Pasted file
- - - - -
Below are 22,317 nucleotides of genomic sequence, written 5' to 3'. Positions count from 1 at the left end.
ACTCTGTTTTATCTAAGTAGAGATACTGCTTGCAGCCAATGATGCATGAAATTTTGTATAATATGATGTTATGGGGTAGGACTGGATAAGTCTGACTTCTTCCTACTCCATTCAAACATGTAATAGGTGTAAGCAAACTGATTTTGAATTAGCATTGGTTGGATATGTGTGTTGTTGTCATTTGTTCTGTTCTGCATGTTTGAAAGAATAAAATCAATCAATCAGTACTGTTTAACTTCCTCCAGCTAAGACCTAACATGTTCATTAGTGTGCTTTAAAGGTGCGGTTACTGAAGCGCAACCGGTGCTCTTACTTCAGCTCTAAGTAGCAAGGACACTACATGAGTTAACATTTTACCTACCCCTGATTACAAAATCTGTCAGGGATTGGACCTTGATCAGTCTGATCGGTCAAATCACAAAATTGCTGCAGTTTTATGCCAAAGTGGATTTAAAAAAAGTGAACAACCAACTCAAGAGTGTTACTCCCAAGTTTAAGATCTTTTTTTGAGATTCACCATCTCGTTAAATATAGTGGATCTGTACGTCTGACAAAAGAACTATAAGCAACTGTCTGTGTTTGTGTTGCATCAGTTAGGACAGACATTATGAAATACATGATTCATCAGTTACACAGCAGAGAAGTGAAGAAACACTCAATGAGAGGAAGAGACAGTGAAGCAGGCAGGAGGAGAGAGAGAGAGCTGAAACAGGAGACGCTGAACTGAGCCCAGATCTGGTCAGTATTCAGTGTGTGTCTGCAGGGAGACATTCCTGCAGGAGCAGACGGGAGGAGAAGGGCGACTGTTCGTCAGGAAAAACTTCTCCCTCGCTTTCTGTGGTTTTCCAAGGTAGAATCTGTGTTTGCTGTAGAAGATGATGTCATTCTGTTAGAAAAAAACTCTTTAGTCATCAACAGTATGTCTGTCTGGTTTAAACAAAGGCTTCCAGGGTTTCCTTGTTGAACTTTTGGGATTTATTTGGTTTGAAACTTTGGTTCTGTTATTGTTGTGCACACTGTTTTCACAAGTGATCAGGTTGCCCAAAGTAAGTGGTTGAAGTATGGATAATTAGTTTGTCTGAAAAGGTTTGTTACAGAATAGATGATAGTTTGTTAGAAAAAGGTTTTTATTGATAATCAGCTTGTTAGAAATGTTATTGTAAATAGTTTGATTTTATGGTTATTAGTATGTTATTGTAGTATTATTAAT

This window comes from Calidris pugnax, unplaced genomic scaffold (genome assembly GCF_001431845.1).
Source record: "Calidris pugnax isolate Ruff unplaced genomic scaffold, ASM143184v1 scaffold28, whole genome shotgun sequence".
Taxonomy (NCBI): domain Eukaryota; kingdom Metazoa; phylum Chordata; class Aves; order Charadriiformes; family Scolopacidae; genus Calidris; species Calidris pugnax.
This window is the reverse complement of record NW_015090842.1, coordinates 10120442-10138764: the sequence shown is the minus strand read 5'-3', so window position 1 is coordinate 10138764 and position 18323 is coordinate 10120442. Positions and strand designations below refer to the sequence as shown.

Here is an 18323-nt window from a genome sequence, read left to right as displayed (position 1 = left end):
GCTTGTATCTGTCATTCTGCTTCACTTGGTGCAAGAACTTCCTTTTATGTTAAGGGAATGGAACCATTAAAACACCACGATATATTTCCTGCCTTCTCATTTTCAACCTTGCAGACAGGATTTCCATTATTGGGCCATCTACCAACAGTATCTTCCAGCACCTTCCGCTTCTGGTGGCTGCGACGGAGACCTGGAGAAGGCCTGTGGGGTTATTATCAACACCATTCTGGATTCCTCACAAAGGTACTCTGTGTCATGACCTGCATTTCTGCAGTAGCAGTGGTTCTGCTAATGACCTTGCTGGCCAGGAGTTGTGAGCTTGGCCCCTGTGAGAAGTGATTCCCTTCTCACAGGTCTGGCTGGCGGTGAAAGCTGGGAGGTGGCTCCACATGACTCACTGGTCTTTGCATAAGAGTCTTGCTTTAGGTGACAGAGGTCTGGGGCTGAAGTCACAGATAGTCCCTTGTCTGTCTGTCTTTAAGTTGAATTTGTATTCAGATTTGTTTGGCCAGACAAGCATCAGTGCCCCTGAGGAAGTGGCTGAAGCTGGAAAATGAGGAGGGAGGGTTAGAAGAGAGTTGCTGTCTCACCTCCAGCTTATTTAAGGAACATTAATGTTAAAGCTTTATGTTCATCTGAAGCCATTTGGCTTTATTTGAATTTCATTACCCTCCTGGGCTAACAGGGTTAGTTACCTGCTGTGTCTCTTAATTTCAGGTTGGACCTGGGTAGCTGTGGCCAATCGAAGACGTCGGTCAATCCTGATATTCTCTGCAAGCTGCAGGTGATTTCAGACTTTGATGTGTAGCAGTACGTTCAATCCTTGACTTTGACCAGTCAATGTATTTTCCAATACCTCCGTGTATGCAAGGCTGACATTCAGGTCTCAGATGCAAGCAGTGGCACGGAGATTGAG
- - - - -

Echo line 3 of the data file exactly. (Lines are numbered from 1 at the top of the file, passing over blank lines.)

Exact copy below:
This window comes from Calidris pugnax, unplaced genomic scaffold (genome assembly GCF_001431845.1).